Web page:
From the Publisher
"When the hilarious Simon Pegg asked for a quote for his book, I said no." — Ricky Gervais
“Simon Pegg is the nerdiest nerd ever to nerd out about nerdiness. Read this hilarious book, nerd!” — Michael Ian Black, author of My Custom Van
“Nerd Do Well does the necessary job of telling Pegg’s story, but does so in an intimate manner.” — The Times (London)
"I read over 1 million books a year and this is the best book I have read in 15 years." — Kristen Wiig
“Hollywood’s go-to geek talks about the chronicle of his passage through the lower-lying lands of popular culture.” — Word magazine
“How did a geeky kid with a love of Star Wars end up a cult film hero working with Steven Spielberg? Simon Pegg reveals much more.” — The Observer
“An anthology of childhood milestones and film analysis, Pegg's book isn't your run-of-the-mill celebrity tell-all.” — Time.com
“Anyone over 13 who ever wrote middle-school-aged standup comedy, filmed stop-motion movies with their action figures, storyboarded Star Wars: Episode VII or mixed fake blood using corn syrup and food coloring will probably find a certain kinship with the writer of Nerd Do Well.” — Wired.com
“As promised in the title, Pegg lets his nerd flag fly, offering extended reflections on the inner workings of comedy and his own fannish obsessions. Sweet, funny and moving, Nerd Do Well is about what you’d expect from Simon Pegg. Yeah, it’s that good.” — Kirkus Reviews
“Nerd Do Well makes an ideal summer read. Pegg’s discourse on the merits and shortcomings of the Star Wars movies are worth the price of the book themselves. It’s everything that Patton Oswalt’s Zombie Spaceship Wasteland could have been but wasn’t.” — Examiner.com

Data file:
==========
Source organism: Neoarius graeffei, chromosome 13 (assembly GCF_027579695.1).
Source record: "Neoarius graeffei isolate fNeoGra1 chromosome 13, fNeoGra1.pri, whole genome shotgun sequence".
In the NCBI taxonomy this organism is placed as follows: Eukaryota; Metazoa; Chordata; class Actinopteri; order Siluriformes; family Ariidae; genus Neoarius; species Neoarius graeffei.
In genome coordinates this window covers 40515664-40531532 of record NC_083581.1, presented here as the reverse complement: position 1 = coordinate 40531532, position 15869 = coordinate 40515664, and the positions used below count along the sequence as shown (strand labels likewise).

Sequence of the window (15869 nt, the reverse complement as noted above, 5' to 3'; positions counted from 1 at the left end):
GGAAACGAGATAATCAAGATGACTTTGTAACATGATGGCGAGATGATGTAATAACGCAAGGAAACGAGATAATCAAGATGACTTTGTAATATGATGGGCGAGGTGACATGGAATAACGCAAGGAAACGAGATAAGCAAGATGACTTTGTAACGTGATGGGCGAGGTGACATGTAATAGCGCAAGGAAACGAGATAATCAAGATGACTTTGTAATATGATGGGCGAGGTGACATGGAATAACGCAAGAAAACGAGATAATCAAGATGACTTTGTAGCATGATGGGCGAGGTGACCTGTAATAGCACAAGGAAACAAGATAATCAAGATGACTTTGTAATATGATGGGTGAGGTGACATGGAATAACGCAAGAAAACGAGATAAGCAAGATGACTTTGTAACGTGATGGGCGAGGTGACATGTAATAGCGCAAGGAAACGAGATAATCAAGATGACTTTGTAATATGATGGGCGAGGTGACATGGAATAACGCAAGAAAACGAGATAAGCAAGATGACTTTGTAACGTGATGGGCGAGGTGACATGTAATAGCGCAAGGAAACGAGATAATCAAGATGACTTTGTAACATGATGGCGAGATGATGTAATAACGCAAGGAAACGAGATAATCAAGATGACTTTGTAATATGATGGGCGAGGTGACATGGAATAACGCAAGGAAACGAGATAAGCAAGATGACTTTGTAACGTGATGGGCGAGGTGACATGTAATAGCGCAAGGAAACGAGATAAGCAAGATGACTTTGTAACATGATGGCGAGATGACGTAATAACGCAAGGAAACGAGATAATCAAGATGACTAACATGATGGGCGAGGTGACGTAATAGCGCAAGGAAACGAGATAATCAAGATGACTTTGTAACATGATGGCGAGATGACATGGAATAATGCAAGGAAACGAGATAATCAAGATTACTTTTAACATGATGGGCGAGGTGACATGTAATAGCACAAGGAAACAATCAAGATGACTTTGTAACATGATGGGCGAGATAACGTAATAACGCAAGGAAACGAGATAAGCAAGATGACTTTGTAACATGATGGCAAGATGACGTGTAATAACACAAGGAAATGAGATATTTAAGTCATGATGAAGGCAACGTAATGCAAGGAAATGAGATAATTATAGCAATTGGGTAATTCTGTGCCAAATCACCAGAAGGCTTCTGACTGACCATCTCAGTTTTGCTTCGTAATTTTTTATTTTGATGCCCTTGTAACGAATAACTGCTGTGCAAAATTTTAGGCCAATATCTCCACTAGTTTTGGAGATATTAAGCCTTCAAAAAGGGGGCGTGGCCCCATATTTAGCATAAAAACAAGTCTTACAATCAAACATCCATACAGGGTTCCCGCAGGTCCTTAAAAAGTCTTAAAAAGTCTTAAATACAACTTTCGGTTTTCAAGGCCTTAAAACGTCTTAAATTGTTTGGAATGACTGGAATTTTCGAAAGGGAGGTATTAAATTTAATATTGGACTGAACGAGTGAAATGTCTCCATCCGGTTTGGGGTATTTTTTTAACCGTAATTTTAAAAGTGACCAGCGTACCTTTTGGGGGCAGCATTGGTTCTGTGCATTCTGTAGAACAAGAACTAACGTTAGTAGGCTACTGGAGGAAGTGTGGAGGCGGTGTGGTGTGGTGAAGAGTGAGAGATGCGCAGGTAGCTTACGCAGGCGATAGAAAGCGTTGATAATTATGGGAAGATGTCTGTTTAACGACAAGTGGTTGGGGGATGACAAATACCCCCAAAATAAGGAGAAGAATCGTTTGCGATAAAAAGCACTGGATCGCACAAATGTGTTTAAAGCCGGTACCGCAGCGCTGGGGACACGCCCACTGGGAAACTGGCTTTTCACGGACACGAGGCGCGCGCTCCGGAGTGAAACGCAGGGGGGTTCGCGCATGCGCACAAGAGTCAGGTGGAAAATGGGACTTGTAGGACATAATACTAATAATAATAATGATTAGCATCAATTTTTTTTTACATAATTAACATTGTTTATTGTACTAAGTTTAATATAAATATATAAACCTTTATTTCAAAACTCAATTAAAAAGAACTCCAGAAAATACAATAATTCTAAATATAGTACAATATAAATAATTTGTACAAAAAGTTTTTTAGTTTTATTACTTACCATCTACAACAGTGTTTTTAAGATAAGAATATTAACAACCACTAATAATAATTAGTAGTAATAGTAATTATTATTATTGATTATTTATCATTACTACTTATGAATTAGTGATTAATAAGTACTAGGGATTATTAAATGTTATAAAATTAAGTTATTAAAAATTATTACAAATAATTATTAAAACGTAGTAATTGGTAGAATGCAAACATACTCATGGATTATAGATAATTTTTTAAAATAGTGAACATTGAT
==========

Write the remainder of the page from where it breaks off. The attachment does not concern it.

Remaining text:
“Overflowing with alarmingly bang-on analyses of geek/nerd iconography from the Enterprise to the Death Star to Comic-Con, the Pegg's Tale, so to speak, is the kind of personal history you wish all your four-color heroes would write but generally don't.” — Austin Chronicle
“A charming collection of stories” — Slate.com
The book debut by the comedian and actor responsible forShaun of the Dead and Hot Fuzz is likely to please the author's following but not necessarily expand it.
Too many books from those known for their comedy seem to recycle standup routines and collect miscellany. By comparison, this reads like an actual memoir by an actual writer—albeit one who intersperses more conventional memoir with chapters in which he recasts himself as a futuristic superhero with a mandate to save the world. While the chronological hopscotch through Pegg's memory provides plenty of insight into and evidence of his comedic sensibility, his focus on his childhood, and the rites of passage that most experience, makes the results somewhat less compelling than a memoir with more of his professional experiences might have been."I'm just not that interested in dishing the dirt, and besides, I don't really have that much dirt to dish," he writes, before concluding that "the truth is, the most interesting stuff to write about, and hopefully to read, took place as a prelude to the whole showbiz malarkey." Readers needn't be obsessed with "dirt" to suspect that "the whole showbiz malarkey" might have involved experiences more revelatory than the typical accounts of prepubescent romance and adolescent sexuality, and quite a bit about swimming pools and life guarding. Beyond the chronicling of his decades as a "zombie virgin," there is plenty of evidence that the filmmaker is also a film geek, from his boyhood crush on Carrie Fisher through his acknowledgment of not only George Romero but Mel Brooks, the Coen brothers and Woody Allen as seminal influences.
Pegg acknowledges his editors for "helping shape my somewhat shapeless train of thought into, of all things, an actual book," and this proves to be an actual book with a voice that sounds authentically like its author's.